The article "Making Microsoft Safe for Capitalism" was written in 1999 by James Glieck. This was during the concluding days of the third phase of the
Microsoft anti-trust case filed by the Justice Department. The article reviews Microsoft's business climate, its business strategies, corporate culture, and finally proposes recommendations regarding what the appropriate actions for the Justice Department would be.
Microsoft is a young, fast moving company of 18,000 employees. It is hardly an organization on the scale of previous anti-trust actions taken against AT&T, IBM, or Standard Oil. Microsoft controls monopolies of a very subtle and abstract commodity that are every bit as critical as natural resources or manufacturing. Microsoft controls the architecture and standards for the design and development of almost all software. Some of this control is obvious, but other aspectsthe more leveraging aspectsare invisible to the average consumer. At the time of this article, nearly one-half of the world's total PC software revenue went to Microsoft. It's estimated that 80-90% of the world's personal computers run Microsoft software. The real power, however, comes from a much more cloaked sourcethe business strategy of the company and the character and ethics of its mission.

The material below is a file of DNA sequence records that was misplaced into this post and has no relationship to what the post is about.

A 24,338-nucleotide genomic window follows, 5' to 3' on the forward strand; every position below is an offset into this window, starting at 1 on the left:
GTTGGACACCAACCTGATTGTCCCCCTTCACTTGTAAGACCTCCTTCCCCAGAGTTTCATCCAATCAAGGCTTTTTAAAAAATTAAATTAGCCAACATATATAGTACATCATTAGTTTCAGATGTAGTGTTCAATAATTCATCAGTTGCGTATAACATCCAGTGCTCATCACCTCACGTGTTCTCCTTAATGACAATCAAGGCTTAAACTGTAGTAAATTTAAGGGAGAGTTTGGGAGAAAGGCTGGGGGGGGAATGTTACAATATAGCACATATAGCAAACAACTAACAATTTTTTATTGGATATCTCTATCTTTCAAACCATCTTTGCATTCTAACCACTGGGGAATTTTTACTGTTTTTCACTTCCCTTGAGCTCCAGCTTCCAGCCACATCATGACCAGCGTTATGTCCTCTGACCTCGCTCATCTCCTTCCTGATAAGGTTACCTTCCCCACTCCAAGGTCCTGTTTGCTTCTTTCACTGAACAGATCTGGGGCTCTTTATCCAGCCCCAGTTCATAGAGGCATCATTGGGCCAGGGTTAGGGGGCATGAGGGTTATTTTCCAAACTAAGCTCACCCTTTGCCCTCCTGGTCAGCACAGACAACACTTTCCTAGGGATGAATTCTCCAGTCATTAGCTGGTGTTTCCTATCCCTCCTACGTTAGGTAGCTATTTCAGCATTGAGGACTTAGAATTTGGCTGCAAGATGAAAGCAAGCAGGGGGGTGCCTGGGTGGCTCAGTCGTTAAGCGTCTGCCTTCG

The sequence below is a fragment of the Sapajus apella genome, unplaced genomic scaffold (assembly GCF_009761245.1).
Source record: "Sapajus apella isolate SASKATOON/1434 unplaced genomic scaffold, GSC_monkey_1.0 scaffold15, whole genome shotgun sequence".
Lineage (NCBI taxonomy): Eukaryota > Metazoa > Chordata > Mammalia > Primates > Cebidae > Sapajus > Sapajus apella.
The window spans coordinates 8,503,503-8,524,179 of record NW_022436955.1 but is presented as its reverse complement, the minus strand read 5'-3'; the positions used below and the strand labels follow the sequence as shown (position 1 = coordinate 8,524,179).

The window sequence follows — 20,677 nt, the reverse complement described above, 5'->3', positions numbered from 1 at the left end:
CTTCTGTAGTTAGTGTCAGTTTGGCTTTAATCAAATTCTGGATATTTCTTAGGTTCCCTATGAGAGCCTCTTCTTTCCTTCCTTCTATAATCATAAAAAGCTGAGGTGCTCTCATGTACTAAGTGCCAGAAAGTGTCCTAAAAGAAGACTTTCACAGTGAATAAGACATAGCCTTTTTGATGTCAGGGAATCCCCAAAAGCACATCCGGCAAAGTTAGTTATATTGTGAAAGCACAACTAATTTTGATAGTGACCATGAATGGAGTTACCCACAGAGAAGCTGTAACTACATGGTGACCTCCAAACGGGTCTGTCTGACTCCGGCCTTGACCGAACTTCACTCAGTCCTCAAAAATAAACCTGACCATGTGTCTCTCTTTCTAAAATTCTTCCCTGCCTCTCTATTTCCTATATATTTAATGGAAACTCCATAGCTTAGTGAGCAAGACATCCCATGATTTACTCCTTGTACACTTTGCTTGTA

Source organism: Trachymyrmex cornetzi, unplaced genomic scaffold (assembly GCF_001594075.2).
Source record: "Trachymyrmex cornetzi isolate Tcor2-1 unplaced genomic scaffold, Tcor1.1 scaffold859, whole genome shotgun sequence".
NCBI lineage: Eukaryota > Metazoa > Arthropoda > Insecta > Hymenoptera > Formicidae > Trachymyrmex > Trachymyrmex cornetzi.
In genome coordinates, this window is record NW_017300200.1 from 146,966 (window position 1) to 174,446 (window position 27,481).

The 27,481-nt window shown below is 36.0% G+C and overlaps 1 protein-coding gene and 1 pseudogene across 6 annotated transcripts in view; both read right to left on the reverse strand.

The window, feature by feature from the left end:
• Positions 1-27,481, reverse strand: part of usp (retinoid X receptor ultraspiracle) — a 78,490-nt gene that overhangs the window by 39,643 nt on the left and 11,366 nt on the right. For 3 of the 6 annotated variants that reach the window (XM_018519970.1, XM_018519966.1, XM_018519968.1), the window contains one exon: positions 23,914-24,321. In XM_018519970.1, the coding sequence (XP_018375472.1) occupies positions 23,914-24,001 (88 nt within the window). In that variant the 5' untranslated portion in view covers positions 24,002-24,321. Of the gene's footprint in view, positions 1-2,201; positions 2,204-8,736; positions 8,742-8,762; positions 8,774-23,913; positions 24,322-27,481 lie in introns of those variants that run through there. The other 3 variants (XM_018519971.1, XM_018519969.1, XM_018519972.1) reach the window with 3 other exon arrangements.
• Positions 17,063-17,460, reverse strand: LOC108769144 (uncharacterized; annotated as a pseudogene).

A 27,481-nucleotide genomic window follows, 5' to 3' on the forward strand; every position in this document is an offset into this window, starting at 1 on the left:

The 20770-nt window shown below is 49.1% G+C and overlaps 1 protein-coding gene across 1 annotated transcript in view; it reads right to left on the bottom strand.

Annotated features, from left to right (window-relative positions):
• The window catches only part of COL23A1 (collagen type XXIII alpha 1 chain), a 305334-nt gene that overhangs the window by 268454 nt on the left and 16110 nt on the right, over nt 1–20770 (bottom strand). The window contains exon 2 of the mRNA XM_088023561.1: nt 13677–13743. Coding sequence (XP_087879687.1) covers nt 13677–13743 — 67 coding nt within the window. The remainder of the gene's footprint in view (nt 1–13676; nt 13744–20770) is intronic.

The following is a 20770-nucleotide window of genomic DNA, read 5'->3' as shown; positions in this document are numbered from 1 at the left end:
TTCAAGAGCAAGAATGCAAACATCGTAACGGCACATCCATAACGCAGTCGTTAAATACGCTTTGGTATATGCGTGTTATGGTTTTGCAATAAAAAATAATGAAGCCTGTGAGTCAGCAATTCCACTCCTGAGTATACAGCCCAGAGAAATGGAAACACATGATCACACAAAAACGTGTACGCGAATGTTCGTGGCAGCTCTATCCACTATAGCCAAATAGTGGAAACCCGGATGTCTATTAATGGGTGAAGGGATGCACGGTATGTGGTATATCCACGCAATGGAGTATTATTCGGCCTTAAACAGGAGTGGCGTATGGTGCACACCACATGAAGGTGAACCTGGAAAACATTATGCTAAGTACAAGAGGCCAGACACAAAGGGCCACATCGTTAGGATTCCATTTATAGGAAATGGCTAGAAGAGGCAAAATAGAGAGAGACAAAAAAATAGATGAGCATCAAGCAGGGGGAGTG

Microsoft's business monopoly exists entirely in probably the narrowest band of specialized software--the operating system. However, it has used this monopoly to leverage integration, marketing, and development of applications to its advantage. The key that sparked the interest of the Justice Department was the launch of Windows 95 and Microsoft's decision to place a little icon on the desktop that simply said "The Internet". Previously Microsoft had successfully bundled together other applications with the operating system. This practice increased consumer reliance on Microsoft's applications and didn't start or stop with just the "Internet" icon. However, this was the... [continues]
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